Al Larson has spent four decades building hundreds of nest boxes for Western and Mountain Bluebirds. Now these homes and their inhabitants are facing the test of climate change.
Some 400 billion birds share the planet with us, each with its own abundant coat of feathers. Far, far too many to count. Perhaps even harder to fathom is the wealth of plumage colors, patterns and shapes that spring from Mother Nature’s artistry.
Did you know it’s entirely possible to know when there’s a house cat walking down a path, or a weasel bounding through the thick brush, or even another person headed your way on the hiking trail? All this is revealed clearly and audibly by birds.
A bill to protect thousands of acres of Atlantic coastline from development sailed through the House of Representatives on a 375-1 vote last week. The Senate is likely to pass it as well, though it’s unclear if that will happen before the end of the year.
Three years ago, when Debi Shearwater spied a hayfield peppered with hundreds of nesting Tricolored Blackbirds from her car, she immediately panicked. She was on one of her usual spring drives, wending her way through the sprawling ranches along California’s central coast, on the lookout for the birds’ dense colonies—and this one was in a particularly precarious position. The chicks weren’t quite old enough to leave their nests, and the surrounding farms had all harvested their crops. Shearwater felt sure this field would be next.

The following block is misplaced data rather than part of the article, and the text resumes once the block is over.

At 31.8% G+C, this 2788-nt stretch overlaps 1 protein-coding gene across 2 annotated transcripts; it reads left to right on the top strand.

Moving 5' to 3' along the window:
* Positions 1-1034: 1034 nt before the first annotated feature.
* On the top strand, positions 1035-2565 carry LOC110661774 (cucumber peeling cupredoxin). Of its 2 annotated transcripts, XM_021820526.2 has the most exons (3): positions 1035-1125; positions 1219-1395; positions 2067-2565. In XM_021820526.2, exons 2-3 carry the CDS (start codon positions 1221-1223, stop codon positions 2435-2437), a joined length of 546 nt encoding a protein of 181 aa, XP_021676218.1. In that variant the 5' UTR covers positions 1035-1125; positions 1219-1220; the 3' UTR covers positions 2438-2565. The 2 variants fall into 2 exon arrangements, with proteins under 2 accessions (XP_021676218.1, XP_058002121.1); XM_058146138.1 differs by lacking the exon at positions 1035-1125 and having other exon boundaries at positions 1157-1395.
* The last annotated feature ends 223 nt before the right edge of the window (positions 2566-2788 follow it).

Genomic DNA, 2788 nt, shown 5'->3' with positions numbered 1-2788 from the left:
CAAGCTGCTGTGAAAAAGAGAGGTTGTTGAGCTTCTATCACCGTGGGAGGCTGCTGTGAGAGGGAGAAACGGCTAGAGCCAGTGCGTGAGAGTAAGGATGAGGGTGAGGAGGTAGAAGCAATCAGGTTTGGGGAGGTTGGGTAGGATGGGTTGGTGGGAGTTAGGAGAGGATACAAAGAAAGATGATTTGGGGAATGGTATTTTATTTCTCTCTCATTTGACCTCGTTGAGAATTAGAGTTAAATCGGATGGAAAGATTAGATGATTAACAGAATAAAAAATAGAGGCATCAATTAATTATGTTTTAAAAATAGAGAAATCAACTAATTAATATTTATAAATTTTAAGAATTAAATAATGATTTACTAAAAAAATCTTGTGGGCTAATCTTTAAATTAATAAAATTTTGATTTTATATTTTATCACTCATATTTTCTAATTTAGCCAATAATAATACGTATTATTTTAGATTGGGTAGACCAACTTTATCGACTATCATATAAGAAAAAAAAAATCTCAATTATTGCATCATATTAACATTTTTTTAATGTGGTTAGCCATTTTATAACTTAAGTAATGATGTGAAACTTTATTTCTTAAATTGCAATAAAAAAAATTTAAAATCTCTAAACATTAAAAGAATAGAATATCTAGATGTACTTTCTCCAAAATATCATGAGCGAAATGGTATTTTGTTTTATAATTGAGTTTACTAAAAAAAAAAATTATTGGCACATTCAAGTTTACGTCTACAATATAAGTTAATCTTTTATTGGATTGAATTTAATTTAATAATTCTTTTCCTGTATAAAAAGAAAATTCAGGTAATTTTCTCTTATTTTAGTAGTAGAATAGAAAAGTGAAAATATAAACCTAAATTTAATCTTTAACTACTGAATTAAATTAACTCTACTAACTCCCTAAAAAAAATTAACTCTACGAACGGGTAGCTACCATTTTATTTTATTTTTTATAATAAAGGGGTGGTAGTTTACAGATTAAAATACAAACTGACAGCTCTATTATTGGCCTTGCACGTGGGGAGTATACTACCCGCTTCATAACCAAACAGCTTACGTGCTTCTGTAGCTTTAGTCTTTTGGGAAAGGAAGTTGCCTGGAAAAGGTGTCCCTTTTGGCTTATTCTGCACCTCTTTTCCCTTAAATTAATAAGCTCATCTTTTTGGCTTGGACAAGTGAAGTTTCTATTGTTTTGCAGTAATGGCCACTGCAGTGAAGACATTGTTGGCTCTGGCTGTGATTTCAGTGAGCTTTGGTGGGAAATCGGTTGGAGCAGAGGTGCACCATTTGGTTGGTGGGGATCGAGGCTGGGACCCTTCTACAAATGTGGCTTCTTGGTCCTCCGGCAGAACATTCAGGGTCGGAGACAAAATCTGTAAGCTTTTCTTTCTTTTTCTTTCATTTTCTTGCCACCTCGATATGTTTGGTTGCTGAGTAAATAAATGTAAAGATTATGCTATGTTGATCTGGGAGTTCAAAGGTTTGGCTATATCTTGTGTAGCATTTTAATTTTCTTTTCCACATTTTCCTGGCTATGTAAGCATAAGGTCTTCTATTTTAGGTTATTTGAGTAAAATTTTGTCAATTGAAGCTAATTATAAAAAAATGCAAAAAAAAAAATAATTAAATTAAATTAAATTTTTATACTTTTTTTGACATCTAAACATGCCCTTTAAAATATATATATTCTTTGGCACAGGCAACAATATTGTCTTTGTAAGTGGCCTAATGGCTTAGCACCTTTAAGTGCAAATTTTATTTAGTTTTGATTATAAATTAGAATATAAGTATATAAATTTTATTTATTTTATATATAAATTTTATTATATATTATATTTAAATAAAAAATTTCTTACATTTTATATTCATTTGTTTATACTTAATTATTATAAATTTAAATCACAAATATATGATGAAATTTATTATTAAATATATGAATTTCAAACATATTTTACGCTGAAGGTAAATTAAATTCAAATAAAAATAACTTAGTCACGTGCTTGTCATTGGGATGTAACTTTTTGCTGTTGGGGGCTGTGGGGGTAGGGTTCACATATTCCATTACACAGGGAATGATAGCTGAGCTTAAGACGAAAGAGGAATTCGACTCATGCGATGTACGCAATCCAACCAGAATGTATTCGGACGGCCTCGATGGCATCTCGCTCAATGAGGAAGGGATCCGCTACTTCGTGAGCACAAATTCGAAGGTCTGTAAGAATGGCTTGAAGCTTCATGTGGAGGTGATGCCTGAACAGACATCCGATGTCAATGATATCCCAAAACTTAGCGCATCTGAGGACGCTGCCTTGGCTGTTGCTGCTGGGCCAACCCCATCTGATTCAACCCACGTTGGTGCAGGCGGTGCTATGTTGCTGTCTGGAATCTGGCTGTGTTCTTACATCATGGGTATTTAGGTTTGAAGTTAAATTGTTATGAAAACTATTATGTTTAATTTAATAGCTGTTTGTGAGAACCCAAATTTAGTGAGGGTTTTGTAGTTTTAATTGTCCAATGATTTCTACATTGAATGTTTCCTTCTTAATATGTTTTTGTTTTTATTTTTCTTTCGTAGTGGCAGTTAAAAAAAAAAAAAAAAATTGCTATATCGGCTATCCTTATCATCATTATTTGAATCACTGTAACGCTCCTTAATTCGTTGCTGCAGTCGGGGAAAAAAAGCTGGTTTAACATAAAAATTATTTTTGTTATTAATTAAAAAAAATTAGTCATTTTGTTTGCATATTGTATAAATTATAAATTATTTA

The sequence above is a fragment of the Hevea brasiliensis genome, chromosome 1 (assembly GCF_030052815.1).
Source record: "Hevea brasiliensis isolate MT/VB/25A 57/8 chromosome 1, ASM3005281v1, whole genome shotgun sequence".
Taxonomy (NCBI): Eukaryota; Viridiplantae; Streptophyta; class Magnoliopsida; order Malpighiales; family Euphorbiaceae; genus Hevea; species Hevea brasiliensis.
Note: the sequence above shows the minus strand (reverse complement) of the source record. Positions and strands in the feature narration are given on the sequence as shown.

New research breaks down the fundamentals required to smoothly go from perched to airborne.
As winter arrives, flocks of these lively little birds suddenly appear across much of the U.S.
Thanks to one man’s annual Winter Finch Forecast, birders can prepare for any surprise visitors that might swing south during colder months.
The winter is coming quickly, and the change in seasons means a change in bird activity. While the chilliest months of the year might seem like the worst time to get out to watch birds, it actually provides an amazing opportunity to see birds more easily and to see seasonal visitors you might not get to watch at other times of the year. Layer up and grab your binoculars to take advantage of learning new species and behaviors!